Toronto Star, June 29, 2012
A wall mimicking Israel’s West Bank separation barrier will be marched down the streets of Toronto at the Pride Parade on Sunday — all covered in flaming pink graffiti.
Pride Toronto’s dispute resolution panel dismissed a complaint Friday from the League for Human Rights of B’nai Brith, allowing Queers Against Israeli Apartheid to march in the parade under their standard and with an 8-metre grey wall-like banner.
“We’re delighted that the panel made its decision the way it did,” said Tim McCaskell, a member of the group. “It shows that the term ‘Israeli apartheid’ is really part of the public debate, and it can’t be silenced without infringing on Charter rights.”
The term refers to Israeli government polices that give Palestinians and Israelis different rights, said McCaskell.
In its complaint, B’nai Brith said the group’s messaging and use of the expression “Israeli apartheid” violate the city’s anti-discrimination policy, and that its activities were contrary to the core mission and policies of Pride Toronto.
After hearing representations from both sides on Tuesday, the dispute resolution panel found no violation or contradiction. The panel was chaired by Toronto lawyer Robert Coates, and included lawyers Maurice Green and Raja Khouri.
“Needless to say, we’re disappointed,” said Anita Bromberg, B’nai Brith’s national director of legal affairs. “The focus now would be to turn to the city and get a policy that’s clear, that will end up with a decision that we think that Torontonians want for a publicly funded event.”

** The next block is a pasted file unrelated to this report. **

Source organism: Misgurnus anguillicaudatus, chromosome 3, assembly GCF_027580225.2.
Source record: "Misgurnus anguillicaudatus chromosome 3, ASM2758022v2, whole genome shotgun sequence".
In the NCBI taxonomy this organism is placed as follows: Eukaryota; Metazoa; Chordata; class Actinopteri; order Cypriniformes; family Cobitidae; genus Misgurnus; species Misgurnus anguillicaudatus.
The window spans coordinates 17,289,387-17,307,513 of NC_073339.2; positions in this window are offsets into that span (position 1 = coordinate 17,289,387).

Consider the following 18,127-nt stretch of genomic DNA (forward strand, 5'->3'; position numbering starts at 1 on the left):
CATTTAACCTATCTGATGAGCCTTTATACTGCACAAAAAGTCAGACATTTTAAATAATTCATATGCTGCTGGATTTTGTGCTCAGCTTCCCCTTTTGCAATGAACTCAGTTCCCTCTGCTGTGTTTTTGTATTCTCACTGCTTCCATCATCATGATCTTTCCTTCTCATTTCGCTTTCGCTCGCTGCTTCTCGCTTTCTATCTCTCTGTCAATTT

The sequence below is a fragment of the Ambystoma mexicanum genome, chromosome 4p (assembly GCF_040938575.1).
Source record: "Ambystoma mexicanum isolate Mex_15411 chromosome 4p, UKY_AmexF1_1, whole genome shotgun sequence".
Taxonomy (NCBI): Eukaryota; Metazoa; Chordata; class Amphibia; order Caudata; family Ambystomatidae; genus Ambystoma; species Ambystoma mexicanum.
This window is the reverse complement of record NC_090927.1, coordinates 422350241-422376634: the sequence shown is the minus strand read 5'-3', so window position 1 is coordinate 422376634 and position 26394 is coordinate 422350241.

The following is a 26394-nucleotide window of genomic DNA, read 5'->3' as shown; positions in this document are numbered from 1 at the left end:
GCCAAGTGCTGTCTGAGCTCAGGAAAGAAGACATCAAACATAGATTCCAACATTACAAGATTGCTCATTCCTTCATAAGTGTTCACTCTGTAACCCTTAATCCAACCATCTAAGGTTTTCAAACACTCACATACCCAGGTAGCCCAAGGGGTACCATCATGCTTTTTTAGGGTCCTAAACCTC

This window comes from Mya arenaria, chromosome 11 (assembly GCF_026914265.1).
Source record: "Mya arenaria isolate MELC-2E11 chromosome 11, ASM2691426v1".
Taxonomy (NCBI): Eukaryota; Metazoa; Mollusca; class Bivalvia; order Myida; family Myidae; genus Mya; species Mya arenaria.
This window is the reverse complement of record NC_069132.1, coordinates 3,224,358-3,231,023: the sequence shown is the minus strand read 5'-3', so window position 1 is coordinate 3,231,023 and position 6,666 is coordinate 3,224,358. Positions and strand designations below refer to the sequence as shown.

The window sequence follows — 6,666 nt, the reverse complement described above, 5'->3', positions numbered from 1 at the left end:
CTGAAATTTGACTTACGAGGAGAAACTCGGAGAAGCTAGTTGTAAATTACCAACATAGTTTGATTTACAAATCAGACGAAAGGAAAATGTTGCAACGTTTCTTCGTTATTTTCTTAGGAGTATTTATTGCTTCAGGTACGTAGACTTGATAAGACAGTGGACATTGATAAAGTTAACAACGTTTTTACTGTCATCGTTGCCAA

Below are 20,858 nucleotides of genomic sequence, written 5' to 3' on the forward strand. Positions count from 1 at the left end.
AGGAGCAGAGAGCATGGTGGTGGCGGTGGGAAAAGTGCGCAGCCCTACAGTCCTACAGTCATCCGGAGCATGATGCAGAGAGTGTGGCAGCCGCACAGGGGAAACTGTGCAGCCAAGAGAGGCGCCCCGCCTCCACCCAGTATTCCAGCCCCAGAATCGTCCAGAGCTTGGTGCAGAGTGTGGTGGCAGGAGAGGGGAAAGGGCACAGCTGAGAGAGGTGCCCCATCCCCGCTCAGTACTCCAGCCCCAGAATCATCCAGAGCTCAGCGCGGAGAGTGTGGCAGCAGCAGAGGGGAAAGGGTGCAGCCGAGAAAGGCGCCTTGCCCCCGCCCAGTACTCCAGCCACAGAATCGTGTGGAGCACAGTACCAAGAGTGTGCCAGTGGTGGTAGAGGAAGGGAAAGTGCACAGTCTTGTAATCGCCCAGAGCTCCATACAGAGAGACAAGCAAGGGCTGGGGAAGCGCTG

Bromberg said the expression “Israeli apartheid” targets supporters of the Jewish state, and “it’s become a licence to discriminate.” She added it’s against what the Pride Parade stands for, which is to celebrate inclusion.
McCaskell, who calls himself a “gay activist dinosaur” who’s been rallying for human rights and gay rights since the 1970s, disagrees.
“Pride is a very broad tent. People may disagree with each other on a whole range of issues but we’re all queer and we all face homophobia and transphobia,” he said. “This is an opportunity to demonstrate our commitment to human rights, not just for gay people, but for everyone.”
The complaint, which could have barred the group from marching had it been allowed, came despite city manager Joe Pennachetti’s report in 2011 stating the group does not violate the city’s anti-discrimination policy, and that “there is no legal precedent” to suggest the phrase “Israeli apartheid” constitutes a hate crime or a violation of the provincial human rights code.
This was the dispute resolution panel’s first complaint. The panel was created in 2011 to hear concerns and complaints against march participants.
“The issue was a difficult one for many people,” said Kevin Beaulieu, Pride Toronto’s executive director. “While it might not resolve all the issues for everyone, it does give us the clarity needed to move ahead in the festival.”